Beauty without the beast – Heather Widdows

21 May

Back in my early thirties, a male friend poo-pooed the idea of plastic surgery. I might do it, I replied, when I age, if it looked real (and like me) and I could afford it. He was aghast. I wear make up, after all. What’s the difference?

Now I’m in my late forties, I look in the mirror and wonder. Could I get back to how I used to look? But, back then, was I so happy?

The point is moot. I don’t have the money and, even if I did, couldn’t justify the expense. But does the fact that it’s possible – and that some women do (and look good on it) – does this make me unhappy? Or dissatisfied?

Beauty is an incredibly complicated thing. At Swindon Spring Festival, Professor Heather Widdows shared the findings in her latest book, Perfect Me.

Heather Widdows, photo © Fernando Bagué

She’s been working on the idea of the Beauty Ideal for some time. On BeautyDemands, well-educated beauty bloggers don’t offer make-up tips but, instead, talk about the problems with today’s nasty trends in body image. 

And today’s problem is that the ‘unmodified body is the unnatural body’. Double thinking, she said, and the Orwellian overtones are spot on. Cameras are everywhere in ‘forensic HD’ and how we look can be globally compared and commented on twenty-four hours a day.

‘Looking good is being good,’ Heather told us, ‘perfection’ in our outward appearance has become a virtue, a moral imperative.

A modern day ‘perfect storm’ had brought this about, she explains, of consumerism, social media, technology, and an ethical ideal. In other words, we are pushed products which fix our problems – from gym membership to age-defying cream; a ‘visual and virtual social media’ to compare ourselves; technology which allows us to surgically change ourselves (‘we can and so we should’); and an ethical ideal creating a global standard, or norm, against which we are judged.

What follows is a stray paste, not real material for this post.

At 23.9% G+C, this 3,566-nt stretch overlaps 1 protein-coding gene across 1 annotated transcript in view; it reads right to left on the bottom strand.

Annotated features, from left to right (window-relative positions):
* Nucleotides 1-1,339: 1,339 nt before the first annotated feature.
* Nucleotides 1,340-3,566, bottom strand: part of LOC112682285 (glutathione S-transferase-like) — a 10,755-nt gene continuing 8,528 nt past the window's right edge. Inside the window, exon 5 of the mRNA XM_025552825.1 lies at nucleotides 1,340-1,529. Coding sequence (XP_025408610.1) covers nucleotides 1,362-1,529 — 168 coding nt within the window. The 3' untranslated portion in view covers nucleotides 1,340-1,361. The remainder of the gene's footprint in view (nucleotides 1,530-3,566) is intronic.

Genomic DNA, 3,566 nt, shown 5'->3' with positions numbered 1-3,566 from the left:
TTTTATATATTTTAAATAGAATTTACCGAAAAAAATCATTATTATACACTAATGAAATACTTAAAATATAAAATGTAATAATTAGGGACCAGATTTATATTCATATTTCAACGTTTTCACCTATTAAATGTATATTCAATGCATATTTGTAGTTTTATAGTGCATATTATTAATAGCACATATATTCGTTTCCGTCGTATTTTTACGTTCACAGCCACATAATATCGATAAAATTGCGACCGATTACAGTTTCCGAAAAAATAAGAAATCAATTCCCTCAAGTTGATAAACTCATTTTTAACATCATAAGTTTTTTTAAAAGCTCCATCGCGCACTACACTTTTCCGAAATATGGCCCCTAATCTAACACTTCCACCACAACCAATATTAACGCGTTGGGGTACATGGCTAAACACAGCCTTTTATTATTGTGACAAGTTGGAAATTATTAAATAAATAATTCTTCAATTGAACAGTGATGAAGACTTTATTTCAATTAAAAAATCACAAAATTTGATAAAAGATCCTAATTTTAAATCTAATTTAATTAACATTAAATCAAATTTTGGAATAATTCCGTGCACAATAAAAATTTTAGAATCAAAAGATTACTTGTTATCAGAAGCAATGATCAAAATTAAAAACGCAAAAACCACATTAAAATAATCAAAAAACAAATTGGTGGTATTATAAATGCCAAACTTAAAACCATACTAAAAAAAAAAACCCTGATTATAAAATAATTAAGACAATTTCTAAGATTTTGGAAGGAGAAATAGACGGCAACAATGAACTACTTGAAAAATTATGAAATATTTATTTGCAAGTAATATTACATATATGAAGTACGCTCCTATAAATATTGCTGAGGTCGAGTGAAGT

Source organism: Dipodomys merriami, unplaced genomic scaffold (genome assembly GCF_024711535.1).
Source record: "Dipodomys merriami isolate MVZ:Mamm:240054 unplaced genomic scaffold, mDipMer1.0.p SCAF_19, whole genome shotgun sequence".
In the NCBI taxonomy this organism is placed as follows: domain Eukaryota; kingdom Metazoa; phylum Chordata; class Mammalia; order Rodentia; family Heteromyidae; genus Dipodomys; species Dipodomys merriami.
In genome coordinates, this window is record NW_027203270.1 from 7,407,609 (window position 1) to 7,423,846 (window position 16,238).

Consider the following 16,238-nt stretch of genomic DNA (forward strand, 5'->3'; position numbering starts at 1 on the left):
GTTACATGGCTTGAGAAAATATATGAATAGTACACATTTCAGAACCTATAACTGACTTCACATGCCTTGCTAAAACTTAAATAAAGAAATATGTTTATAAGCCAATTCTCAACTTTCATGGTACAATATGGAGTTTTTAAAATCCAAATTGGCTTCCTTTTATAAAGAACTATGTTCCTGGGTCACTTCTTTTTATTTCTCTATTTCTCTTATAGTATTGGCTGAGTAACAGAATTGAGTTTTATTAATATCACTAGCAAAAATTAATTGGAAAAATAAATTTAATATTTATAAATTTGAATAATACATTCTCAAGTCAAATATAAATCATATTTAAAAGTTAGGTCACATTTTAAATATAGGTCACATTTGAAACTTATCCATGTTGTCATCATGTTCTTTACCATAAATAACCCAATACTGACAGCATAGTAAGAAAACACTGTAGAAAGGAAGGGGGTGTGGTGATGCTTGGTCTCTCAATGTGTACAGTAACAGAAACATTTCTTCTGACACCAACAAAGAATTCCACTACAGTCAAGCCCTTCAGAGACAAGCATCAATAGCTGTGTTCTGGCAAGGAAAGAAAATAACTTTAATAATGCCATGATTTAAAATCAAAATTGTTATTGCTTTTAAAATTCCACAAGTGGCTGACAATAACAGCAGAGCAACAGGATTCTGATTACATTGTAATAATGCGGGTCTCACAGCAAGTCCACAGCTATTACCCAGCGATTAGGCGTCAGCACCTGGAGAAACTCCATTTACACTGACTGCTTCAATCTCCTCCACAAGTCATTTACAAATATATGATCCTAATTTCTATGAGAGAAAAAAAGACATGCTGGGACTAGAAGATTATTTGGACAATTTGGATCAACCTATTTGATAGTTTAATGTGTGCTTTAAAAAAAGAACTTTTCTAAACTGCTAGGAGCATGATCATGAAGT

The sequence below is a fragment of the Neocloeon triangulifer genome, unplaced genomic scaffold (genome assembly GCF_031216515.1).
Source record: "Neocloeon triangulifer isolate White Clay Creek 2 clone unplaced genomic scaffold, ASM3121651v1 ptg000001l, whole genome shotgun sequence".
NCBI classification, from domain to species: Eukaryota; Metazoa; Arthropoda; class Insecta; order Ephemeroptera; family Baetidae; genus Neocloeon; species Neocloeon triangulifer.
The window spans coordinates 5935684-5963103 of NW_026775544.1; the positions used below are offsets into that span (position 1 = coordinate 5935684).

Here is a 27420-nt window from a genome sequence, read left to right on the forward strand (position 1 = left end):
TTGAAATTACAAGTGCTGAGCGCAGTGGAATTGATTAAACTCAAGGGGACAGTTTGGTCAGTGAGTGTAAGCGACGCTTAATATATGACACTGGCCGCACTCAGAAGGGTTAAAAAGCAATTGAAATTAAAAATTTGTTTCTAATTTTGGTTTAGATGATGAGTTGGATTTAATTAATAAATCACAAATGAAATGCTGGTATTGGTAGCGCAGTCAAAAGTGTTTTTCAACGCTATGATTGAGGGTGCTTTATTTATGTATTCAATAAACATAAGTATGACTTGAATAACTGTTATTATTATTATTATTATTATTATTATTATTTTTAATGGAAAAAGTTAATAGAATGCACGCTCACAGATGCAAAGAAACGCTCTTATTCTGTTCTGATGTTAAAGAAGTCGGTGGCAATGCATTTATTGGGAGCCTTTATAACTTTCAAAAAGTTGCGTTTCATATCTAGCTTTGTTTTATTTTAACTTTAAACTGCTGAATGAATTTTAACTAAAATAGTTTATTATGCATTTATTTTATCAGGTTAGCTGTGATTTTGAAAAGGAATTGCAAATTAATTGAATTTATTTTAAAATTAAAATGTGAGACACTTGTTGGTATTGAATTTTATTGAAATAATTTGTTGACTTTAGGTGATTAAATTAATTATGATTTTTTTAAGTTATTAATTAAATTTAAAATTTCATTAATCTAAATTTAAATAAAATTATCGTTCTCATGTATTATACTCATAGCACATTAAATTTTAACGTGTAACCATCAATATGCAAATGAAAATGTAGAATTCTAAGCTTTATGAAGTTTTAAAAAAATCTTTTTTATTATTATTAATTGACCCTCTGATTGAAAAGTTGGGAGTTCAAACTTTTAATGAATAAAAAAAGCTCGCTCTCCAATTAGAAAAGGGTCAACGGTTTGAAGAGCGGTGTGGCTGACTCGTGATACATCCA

But isn’t this an extension of what’s always happened? Historical documents tell us that the youth of ancient Greece, said festival director Matt Holland, sat around the well discussing who had the best body and was the most beautiful.

Yes, agreed Heather. But the modern problem is one of extremes – physical ‘perfection’ has become a ‘moral’ obligation, for example: female body hair is seen as unhygenic, dirty and if on a celebrity – worthy of national media attention. Globalisation has homogenised appearance to something that very few can attain without intervention. And this has an effect on our mental health – statistics suggest that eating disorders are affecting a broader spectrum of age and are spreading to men too.

Heather Widdows, photo © Fernando Bagué

It’s easy, isn’t it, to judge a book by its cover, and we are, I suggest, hardwired to do so. A perfect body suggests strong genes and that’s an evolutionary imperative. But here’s the rub: today, facials and scalpels can hide sleep deprivation and addiction, and eating disorders can create the perfect type of skinny. Culture can train our lizard brains to believe a certain type of unrealistic beauty is the one that needs to be genologically replicated.